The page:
> *square* before relooping.


As usual, you have no idea what you are talking about.

What he wants is a depth-first search, which is relatively simple recursive
algorithm:

1) Make a function that takes the initial point to be marked as parameter.

2) Mark that point.

3) Call this function recursively with each point adjacent to that one
which is empty (ie. to be included in the search) and not marked already.

The algorithm will naturally terminate when all the connected empty points
have been marked.
 
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Krice
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      09-27-2011
On 26 syys, 22:44, Alexander <(E-Mail Removed)> wrote:
> Example 2:
> In a painting program, when a 'fill' tool is used, when a pixel is
> clicked, all the adjacent squares, and their, adjacent squares, and..
> with the same color get colored in another way.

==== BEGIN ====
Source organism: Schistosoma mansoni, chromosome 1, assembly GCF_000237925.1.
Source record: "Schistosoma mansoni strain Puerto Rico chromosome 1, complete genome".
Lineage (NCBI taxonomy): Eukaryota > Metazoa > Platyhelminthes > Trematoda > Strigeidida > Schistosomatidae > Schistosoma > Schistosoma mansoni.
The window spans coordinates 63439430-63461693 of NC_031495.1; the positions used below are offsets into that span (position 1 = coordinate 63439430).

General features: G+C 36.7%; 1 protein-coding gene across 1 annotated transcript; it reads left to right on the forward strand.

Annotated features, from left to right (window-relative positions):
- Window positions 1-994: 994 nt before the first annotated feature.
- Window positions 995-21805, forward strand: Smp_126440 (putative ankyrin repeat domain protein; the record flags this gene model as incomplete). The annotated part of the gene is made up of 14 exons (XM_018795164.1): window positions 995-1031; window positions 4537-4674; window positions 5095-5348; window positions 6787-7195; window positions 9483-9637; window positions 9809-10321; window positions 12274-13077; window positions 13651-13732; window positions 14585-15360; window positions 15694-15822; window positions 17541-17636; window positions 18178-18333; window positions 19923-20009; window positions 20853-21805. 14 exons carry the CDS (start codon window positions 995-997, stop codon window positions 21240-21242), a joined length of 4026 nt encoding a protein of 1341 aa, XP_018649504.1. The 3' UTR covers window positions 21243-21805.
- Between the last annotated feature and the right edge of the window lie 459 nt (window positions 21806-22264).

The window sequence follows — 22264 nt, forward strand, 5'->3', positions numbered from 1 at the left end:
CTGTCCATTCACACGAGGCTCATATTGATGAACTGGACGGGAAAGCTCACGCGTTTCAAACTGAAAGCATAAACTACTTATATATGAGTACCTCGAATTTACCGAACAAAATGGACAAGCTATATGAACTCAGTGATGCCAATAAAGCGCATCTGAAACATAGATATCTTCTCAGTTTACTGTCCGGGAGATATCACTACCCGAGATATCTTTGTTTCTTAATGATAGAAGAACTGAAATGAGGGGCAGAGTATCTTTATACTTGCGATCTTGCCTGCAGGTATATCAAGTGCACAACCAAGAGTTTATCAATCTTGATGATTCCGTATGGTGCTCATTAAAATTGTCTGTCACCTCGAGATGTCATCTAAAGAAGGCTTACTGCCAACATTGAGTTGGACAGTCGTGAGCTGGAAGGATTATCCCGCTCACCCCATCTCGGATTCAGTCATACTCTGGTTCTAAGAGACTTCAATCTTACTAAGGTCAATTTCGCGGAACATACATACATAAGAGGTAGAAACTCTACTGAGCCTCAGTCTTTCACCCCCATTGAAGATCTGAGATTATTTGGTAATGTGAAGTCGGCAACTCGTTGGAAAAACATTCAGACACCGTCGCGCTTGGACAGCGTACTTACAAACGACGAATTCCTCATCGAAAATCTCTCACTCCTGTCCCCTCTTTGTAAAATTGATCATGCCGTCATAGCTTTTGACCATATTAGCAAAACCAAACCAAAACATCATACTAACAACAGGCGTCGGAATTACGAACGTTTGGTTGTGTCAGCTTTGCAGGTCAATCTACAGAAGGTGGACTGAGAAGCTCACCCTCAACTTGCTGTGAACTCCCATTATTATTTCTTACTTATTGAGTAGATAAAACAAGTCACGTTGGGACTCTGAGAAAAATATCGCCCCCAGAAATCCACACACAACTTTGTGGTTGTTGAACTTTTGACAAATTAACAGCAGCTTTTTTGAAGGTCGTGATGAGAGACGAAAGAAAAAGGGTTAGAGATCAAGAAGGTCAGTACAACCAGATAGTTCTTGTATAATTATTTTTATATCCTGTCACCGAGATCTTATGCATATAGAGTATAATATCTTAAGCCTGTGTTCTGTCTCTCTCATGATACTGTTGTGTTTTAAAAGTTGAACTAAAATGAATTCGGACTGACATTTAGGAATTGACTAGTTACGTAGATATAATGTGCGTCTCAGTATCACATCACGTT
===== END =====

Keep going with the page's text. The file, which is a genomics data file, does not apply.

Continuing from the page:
If you do some homework with google you'll find out that the routine
is called flood fill. The easiest way to implement it is scan over
the entire area with a seed number set to the point of origin:
surrounding to-be-filled spaces get new seed number and those points
are then processed in the next scan etc. until no more free spaces.
Then you have a seed map which is the shape of the area.
 
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Richard Damon
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      09-27-2011
On 9/27/11 3:12 AM, Juha Nieminen wrote:
> Paul<(E-Mail Removed)> wrote:
>> You could create two temp bool arrays of the same size.
>> One array indicates the checked squares as a 1 value, set the equivalent
>> index for the original square clicked on.
>> Start a loop which tests each of the four squares adjacent to *the
>> square*( starting with the square the user clicked as *the square*).
>> Test each adjacent index for equality(see note) , update the other bool
>> array to indicate which indices tested true.
>> Test one bool array against the other for an xor result.
>> If a true xor result is found then loop again[1] using the index that tested
>> true(xor test) as *the square*, if not end.
>> [1]Update the array that stores the tested squares to include the previous